Contact lens wearers can more easily resolve to practice better hygiene during the holiday season and the New Year, thanks to a printable, easy-to-read tip sheet available from CORE which covers good hand hygiene along with other reminders on safe contact lens wear.
# # #
About the Centre for Ocular Research & Education (CORE)
The Centre for Ocular Research & Education (CORE) – formerly known as the Centre for Contact Lens Research – was established in 1988 at the University of Waterloo’s DynEngagement=true&H=AqX%2Fyxxn%2FCsKfNEzXNs%2BvxKe7ZZW379%2BIapVVCHkcj06tGRioNXHyS6RO0n%2BXwpA2ueL0RLYg8jRuiwrJlxxa72CMcHQDLGr8Dh0O5fsiRjNSpAiXuFgoIJGRB6LiryA&G=0&" rel="nofollow" style="color: blue;" target="_blank">School of Optometry & Vision Science
. Over the next three decades, the organization evolved from a three-person operation into a thriving hub of basic and applied research, collaborating with sponsors, agencies and academia on advanced biosciences, clinical research and education. Its uncompromising independence and results of the highest quality have been at the heart of many of the most prominent advances in eye health. Today, its approximately 50-person team serves a range of ophthalmic sectors, including medical devices, ocular pharmaceuticals, digital technology and others, with a focus on the anterior segment. For more information, please visit

Posted by Dr. Tim Sandle, Pharmaceutical Microbiology

Friday, 25 January 2019

Examining the reliability of manual plate colony counts in environmental monitoring

An interesting essay has been published on-line about colony counting by R. Hutchinson:

Plate counts of colony forming units (CFUs) are the gold standard of microbial enumeration and therefore essential to environmental monitoring in the pharmaceutical industry. There are strict regulations regarding bioburden at each stage of pharma production, from raw materials to finished products, but we often fail to question whether current methods are rigorous enough to fulfil these requirements.

The article can be accessed here.

Posted by Dr. Tim Sandle, Pharmaceutical Microbiology

Thursday, 24 January 2019

Toxin complex of the plague bacterium decoded

Bacteria have established various strategies to infect organisms and use them as sources of nutrients. Many microbes use toxins that break down membranes by simply piercing through the outer shell of the cells. Human-pathogenic bacteria such as the plague bacterium Yersinia pestis or other bacteria from the salmonella family developed a much more subtle mechanism: they inject their poison by applying a special toxin complex.

A team of researchers led by Stefan Raunser from the Max Planck Institute of Molecular Physiology in Dortmund has now been able to fully unveil the sophisticated mechanism using the bacterium Photorhabdus luminescens as an example.

Bacterial toxins are among the most effective natural poisons. The strongest toxins include e.g. the tetanus and botulinum toxins (botox), already toxic when only a thousandth of a gram is administered. Bacteria have developed highly varied strategies and mechanisms to introduce their poisons into organisms. The bacterium Photorhabdus luminescens, the plague bacterium Yersinia pestis, as well as germs from the salmonella family, use so-called Tc toxins which consist of several components (TcA, TcB, TcC). Until recently, it was unclear how these subunits work together.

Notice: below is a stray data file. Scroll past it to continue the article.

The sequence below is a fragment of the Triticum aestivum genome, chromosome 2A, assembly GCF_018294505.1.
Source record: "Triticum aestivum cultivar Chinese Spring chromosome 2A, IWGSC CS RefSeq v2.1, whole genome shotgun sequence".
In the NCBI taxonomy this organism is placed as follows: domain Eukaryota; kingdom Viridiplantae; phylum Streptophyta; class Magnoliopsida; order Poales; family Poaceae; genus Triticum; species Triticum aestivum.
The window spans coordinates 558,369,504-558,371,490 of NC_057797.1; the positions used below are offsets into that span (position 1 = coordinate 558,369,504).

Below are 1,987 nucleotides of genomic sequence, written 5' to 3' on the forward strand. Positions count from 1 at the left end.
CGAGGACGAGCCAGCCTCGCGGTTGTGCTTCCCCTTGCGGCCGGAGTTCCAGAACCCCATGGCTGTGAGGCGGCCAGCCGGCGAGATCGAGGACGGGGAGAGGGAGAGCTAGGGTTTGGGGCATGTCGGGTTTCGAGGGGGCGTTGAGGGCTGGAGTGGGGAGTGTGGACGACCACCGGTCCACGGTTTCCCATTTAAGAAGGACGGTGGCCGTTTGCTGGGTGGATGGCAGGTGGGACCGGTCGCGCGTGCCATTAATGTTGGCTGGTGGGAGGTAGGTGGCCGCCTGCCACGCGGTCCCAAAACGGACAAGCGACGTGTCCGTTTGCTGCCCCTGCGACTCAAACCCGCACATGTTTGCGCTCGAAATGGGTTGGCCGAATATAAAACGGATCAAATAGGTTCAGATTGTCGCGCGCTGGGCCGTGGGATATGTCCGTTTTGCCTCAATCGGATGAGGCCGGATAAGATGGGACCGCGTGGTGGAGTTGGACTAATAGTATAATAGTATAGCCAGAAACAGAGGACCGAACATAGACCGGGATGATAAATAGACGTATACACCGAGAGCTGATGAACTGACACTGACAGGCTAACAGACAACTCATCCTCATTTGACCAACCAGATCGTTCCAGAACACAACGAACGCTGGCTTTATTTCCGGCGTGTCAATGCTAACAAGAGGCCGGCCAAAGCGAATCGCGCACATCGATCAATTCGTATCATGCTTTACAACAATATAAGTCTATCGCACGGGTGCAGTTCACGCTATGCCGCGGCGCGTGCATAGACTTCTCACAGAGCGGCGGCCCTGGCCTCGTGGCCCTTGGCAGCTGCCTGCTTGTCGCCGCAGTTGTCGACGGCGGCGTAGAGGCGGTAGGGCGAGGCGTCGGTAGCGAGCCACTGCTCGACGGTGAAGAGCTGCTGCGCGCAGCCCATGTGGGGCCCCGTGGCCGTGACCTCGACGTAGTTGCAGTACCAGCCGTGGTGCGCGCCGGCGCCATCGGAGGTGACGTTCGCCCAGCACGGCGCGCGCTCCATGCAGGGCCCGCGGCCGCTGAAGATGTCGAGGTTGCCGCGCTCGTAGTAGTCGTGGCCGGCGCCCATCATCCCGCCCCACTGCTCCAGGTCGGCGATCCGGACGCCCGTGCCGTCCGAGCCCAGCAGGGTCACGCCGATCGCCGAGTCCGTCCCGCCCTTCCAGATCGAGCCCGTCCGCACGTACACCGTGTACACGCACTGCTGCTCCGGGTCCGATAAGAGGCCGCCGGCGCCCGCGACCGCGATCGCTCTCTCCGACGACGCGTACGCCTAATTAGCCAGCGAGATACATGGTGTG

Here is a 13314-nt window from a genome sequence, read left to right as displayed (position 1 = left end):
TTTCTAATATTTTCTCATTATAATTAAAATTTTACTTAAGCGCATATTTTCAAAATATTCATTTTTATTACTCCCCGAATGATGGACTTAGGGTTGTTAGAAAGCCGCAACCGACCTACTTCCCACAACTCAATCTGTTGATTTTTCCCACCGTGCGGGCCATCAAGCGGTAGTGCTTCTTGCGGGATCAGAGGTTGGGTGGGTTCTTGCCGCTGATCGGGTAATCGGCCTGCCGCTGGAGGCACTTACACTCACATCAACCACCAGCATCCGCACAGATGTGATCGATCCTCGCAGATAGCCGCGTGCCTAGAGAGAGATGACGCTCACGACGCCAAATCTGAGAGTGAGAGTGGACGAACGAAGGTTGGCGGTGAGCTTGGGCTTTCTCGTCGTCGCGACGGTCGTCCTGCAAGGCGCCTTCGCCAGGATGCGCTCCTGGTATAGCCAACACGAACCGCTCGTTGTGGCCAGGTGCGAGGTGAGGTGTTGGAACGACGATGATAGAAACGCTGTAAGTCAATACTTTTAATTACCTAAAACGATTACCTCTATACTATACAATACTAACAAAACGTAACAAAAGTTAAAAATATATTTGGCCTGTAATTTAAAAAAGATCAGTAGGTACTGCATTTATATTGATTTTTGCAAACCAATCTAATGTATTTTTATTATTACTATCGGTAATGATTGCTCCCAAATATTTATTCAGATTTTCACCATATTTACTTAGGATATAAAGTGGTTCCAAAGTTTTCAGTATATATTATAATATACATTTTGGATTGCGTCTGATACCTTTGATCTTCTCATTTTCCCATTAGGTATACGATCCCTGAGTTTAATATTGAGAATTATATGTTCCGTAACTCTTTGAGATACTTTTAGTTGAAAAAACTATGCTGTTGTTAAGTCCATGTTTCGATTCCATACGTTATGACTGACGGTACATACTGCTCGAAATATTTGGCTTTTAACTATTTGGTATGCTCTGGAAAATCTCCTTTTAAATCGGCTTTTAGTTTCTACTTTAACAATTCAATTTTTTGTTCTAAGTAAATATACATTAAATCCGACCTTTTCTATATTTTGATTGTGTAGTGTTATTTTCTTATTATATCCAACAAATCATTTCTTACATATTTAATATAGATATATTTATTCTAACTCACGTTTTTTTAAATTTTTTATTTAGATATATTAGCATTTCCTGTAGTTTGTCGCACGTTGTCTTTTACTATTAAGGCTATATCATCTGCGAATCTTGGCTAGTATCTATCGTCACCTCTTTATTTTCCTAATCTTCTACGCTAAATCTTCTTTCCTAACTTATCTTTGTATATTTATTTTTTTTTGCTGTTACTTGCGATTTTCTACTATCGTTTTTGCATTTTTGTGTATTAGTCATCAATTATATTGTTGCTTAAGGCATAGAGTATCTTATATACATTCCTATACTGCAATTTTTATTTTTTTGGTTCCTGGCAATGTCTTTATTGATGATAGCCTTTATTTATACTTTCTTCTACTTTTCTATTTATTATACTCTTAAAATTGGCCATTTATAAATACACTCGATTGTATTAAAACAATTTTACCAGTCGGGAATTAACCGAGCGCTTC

In most cases, large bio-molecules such as the complex bacterial toxins cannot be structurally analysed using traditional X-ray crystallography, because they cannot be converted into the required crystalline state. Cryo-electron microscopy, however, does not require the samples to be crystallized. Imaging of even large complexes becomes possible, by freezing them extremely quickly and examining them directly under the microscope at minus 196 degrees. Using cryo-EM the team of Stefan Raunser was able to determine the three-dimensional structure of the Photorhabdus luminescens toxin for the first time in near-atomic detail. The structures showed, that the largest subunit of the poison complex, TcA, resembles a bell, consisting of a channel surrounded by a shell. The upper part of the bell binds the poison capsule formed by the subunits TcB and TcC. Receptors on the cell membrane recognize the lower part of the bell and the loaded poison complex is bound.

Once the pH value of the surrounding medium changes, the outer shell of the toxin opens up, thus revealing the channel. A protein chain kept under high pressure then snaps back and pushes the channel through the cell membrane like the needle of a syringe injecting the poison. The latter is an enzyme which catalyses the clumping of the cytoskeleton, resulting in the death of the cell.

Molecular gatekeeper

Scientists were still missing one last detail to fully understand how the injection of the poison. They needed to find out how this device is controlled. The team from Dortmund achieved this in collaboration with the research group of Manajit Hayer-Hartl from the Max Planck Institute of Biochemistry in Martinsried. The new investigations focused on a small hairpin structure also called the "gatekeeper." This controls the poison exiting in the direction of the TcA subunit channel -- a gateway which resembles a propeller with six blades. When the capsule binds to the channel this border area is restructured: The gatekeeper unscrews itself from the centre of the propeller and reveals the central opening which now precisely connects to the channel of the TcA subunit. The scientists were also able to demonstrate that the presence of the enzyme in the poison capsule is essential for the formation of the whole toxin complex. This points at a possible control mechanism which guarantees that the TcA subunit is charged exclusively with fully loaded poison capsules.